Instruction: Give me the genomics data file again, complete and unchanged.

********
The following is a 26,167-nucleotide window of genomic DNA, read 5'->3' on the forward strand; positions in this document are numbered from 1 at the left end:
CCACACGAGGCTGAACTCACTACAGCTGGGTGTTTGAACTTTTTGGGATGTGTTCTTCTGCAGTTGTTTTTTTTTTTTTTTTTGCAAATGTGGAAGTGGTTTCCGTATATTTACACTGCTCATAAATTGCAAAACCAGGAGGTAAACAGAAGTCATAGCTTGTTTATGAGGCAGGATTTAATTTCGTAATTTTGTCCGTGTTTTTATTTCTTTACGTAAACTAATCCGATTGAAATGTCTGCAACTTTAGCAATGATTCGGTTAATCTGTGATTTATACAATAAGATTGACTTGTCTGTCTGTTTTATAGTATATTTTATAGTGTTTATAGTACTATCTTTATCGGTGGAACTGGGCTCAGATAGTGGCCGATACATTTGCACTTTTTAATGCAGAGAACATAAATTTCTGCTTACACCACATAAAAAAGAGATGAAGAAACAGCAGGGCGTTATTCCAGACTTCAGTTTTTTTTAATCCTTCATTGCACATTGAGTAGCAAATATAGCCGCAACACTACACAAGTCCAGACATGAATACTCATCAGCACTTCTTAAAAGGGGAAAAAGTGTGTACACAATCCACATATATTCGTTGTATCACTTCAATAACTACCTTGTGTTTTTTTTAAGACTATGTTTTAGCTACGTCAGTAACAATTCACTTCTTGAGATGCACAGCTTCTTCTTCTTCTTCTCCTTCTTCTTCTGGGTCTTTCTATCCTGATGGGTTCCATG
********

The following is a 26,167-nucleotide window of genomic DNA, read 5'->3' on the forward strand; positions in this document are numbered from 1 at the left end:
CCACACGAGGCTGAACTCACTACAGCTGGGTGTTTGAACTTTTTGGGATGTGTTCTTCTGCAGTTGTTTTTTTTTTTTTTTTTGCAAATGTGGAAGTGGTTTCCGTATATTTACACTGCTCATAAATTGCAAAACCAGGAGGTAAACAGAAGTCATAGCTTGTTTATGAGGCAGGATTTAATTTCGTAATTTTGTCCGTGTTTTTATTTCTTTACGTAAACTAATCCGATTGAAATGTCTGCAACTTTAGCAATGATTCGGTTAATCTGTGATTTATACAATAAGATTGACTTGTCTGTCTGTTTTATAGTATATTTTATAGTGTTTATAGTACTATCTTTATCGGTGGAACTGGGCTCAGATAGTGGCCGATACATTTGCACTTTTTAATGCAGAGAACATAAATTTCTGCTTACACCACATAAAAAAGAGATGAAGAAACAGCAGGGCGTTATTCCAGACTTCAGTTTTTTTTAATCCTTCATTGCACATTGAGTAGCAAATATAGCCGCAACACTACACAAGTCCAGACATGAATACTCATCAGCACTTCTTAAAAGGGGAAAAAGTGTGTACACAATCCACATATATTCGTTGTATCACTTCAATAACTACCTTGTGTTTTTTTTAAGACTATGTTTTAGCTACGTCAGTAACAATTCACTTCTTGAGATGCACAGCTTCTTCTTCTTCTTCTCCTTCTTCTTCTGGGTCTTTCTATCCTGATGGGTTCCATG